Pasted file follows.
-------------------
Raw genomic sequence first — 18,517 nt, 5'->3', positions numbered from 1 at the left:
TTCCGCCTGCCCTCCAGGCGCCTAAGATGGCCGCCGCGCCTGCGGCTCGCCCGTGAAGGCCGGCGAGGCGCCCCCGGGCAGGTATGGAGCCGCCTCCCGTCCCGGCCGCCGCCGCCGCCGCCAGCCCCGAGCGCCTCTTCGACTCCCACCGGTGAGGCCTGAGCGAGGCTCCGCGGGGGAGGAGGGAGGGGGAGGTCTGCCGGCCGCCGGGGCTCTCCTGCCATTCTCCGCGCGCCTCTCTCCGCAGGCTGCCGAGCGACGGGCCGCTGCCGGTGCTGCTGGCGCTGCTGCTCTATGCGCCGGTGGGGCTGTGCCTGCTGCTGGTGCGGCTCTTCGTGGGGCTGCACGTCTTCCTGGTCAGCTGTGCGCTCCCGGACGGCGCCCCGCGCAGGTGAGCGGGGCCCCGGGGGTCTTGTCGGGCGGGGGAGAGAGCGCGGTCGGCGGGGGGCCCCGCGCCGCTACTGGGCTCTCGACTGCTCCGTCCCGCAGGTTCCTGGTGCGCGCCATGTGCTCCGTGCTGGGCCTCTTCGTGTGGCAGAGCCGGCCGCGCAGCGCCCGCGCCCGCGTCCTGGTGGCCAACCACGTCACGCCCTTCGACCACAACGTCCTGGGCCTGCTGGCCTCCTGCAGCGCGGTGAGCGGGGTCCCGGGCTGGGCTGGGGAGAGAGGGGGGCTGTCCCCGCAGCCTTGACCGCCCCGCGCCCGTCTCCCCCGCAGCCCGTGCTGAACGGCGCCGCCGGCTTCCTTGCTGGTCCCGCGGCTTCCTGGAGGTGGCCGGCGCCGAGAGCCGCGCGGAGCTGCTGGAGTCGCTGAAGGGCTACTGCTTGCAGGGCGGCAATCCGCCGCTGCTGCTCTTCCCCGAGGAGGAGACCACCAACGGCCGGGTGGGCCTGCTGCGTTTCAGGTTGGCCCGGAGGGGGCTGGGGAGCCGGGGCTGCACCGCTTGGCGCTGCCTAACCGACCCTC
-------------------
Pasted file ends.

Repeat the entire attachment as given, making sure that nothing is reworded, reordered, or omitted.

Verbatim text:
Raw genomic sequence first — 18,517 nt, 5'->3', positions numbered from 1 at the left:
TTCCGCCTGCCCTCCAGGCGCCTAAGATGGCCGCCGCGCCTGCGGCTCGCCCGTGAAGGCCGGCGAGGCGCCCCCGGGCAGGTATGGAGCCGCCTCCCGTCCCGGCCGCCGCCGCCGCCGCCAGCCCCGAGCGCCTCTTCGACTCCCACCGGTGAGGCCTGAGCGAGGCTCCGCGGGGGAGGAGGGAGGGGGAGGTCTGCCGGCCGCCGGGGCTCTCCTGCCATTCTCCGCGCGCCTCTCTCCGCAGGCTGCCGAGCGACGGGCCGCTGCCGGTGCTGCTGGCGCTGCTGCTCTATGCGCCGGTGGGGCTGTGCCTGCTGCTGGTGCGGCTCTTCGTGGGGCTGCACGTCTTCCTGGTCAGCTGTGCGCTCCCGGACGGCGCCCCGCGCAGGTGAGCGGGGCCCCGGGGGTCTTGTCGGGCGGGGGAGAGAGCGCGGTCGGCGGGGGGCCCCGCGCCGCTACTGGGCTCTCGACTGCTCCGTCCCGCAGGTTCCTGGTGCGCGCCATGTGCTCCGTGCTGGGCCTCTTCGTGTGGCAGAGCCGGCCGCGCAGCGCCCGCGCCCGCGTCCTGGTGGCCAACCACGTCACGCCCTTCGACCACAACGTCCTGGGCCTGCTGGCCTCCTGCAGCGCGGTGAGCGGGGTCCCGGGCTGGGCTGGGGAGAGAGGGGGGCTGTCCCCGCAGCCTTGACCGCCCCGCGCCCGTCTCCCCCGCAGCCCGTGCTGAACGGCGCCGCCGGCTTCCTTGCTGGTCCCGCGGCTTCCTGGAGGTGGCCGGCGCCGAGAGCCGCGCGGAGCTGCTGGAGTCGCTGAAGGGCTACTGCTTGCAGGGCGGCAATCCGCCGCTGCTGCTCTTCCCCGAGGAGGAGACCACCAACGGCCGGGTGGGCCTGCTGCGTTTCAGGTTGGCCCGGAGGGGGCTGGGGAGCCGGGGCTGCACCGCTTGGCGCTGCCTAACCGACCCTC